On Saturday, the German newspaper Der Spiegel reported that the United States infiltrated the European Union's computer system after EU representatives visited Washington, D.C., CNN reported.
The newspaper said it had "seen part of" top-secret documents obtained by wanted U.S. National Security Agency whistle-blower Edward Snowden.
"A 'top secret' 2010 document describes how the secret service attacked the EU's diplomatic representation in Washington," Der Spiegel said.
German Justice Minister Sabine Leutheusser-Schnarrenberger said Sunday that "if the accusations were true it was reminiscent of the Cold War," said ministry spokesman Anders Mertzlufft, adding that the minister "has asked for an immediate explanation from the United States."
In a statement, European Parliament President Martin Schulz said: "I am deeply worried and shocked about the allegations. If the allegations prove to be true, it would be an extremely serious matter which will have a severe impact on EU-U.S. relations. On behalf of the European Parliament, I demand full clarification and require further information speedily from the U.S. authorities with regard to these allegations."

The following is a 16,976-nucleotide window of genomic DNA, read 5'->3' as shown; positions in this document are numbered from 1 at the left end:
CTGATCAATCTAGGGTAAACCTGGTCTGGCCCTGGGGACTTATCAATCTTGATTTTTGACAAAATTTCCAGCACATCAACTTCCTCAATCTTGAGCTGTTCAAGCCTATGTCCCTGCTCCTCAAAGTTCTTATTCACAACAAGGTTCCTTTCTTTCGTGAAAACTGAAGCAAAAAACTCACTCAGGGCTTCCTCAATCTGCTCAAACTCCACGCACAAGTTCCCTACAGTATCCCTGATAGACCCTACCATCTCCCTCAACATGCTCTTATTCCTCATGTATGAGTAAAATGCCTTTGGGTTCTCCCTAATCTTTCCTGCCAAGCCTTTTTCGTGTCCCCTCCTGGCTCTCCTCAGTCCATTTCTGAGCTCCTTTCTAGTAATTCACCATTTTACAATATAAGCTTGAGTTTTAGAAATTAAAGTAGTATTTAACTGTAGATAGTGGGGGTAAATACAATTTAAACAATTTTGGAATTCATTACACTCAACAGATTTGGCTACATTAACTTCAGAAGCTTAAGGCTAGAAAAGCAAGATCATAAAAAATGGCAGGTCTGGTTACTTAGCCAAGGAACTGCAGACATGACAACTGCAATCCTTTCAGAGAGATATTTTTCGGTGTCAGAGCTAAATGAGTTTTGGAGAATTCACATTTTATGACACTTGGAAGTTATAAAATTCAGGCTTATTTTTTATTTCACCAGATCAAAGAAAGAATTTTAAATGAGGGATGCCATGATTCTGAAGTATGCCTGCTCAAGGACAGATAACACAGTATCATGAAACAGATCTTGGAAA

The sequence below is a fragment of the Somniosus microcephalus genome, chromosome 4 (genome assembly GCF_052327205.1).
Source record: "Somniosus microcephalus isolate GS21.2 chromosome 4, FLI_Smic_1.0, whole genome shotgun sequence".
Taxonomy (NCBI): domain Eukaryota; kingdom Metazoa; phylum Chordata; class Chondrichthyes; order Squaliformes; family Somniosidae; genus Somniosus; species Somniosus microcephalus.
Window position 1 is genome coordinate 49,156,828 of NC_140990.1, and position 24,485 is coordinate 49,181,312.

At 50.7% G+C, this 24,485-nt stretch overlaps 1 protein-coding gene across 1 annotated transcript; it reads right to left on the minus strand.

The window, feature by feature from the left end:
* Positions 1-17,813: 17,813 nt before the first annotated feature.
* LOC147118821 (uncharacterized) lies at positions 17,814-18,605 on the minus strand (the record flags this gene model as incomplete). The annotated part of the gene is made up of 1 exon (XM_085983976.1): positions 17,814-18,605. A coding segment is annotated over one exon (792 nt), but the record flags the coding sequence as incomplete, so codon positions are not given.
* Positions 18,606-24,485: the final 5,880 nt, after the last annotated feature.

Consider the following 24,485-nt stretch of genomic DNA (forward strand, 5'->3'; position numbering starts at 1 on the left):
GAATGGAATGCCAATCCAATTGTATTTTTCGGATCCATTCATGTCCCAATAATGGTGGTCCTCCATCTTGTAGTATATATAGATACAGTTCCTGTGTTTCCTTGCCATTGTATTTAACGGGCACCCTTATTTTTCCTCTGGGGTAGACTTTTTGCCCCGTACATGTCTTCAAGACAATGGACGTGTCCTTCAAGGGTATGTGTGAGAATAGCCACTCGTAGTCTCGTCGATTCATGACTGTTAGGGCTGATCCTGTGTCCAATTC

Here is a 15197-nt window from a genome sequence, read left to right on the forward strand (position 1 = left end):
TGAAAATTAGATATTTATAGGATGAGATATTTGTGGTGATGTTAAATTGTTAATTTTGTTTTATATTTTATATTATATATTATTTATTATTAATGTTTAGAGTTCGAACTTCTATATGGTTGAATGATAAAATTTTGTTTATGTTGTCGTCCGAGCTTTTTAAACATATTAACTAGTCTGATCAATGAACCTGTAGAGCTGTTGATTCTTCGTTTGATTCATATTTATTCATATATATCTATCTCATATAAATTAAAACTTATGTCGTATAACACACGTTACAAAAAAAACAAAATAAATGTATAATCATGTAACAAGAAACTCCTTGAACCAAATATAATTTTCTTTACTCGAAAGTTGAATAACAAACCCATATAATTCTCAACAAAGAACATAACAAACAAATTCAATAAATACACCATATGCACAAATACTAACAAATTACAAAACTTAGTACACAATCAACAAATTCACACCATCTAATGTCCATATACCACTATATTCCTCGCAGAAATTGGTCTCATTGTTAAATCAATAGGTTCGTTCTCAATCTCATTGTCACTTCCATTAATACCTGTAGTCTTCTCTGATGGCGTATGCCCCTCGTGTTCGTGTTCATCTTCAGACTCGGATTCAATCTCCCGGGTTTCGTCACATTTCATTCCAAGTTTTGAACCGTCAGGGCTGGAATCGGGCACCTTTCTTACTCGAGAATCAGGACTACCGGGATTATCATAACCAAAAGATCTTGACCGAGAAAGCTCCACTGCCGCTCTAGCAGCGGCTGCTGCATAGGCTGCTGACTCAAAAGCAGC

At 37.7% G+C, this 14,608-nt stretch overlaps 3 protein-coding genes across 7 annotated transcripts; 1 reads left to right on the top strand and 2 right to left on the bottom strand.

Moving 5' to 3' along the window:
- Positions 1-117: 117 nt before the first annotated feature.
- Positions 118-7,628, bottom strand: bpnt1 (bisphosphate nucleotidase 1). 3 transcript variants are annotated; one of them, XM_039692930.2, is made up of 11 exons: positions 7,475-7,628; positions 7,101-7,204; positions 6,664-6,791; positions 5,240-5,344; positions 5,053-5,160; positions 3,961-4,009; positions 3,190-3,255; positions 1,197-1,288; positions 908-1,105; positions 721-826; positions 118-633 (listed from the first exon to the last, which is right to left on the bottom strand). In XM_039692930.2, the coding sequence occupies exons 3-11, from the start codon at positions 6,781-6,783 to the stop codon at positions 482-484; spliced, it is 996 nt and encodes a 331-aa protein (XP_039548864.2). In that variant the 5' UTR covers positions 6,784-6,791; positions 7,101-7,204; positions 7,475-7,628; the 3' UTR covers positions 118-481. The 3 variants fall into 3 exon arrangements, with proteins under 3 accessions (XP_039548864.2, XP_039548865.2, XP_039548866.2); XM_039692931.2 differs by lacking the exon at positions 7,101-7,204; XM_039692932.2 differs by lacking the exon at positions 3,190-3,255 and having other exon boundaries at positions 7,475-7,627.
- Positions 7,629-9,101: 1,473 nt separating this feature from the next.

Correa, speaking from his weekly television address, said Biden called him Friday night and that the two had a "cordial" conversation. Correa said he told Biden that he could not rule on Snowden's asylum request until he enters Ecuador or enters one of its embassies.
Snowden is wanted in the United States on federal theft and spying-related charges. He fled the country earlier this month and was in Hong Kong until he flew to Moscow on June 23. He has remained out of sight since at the Moscow airport since then.
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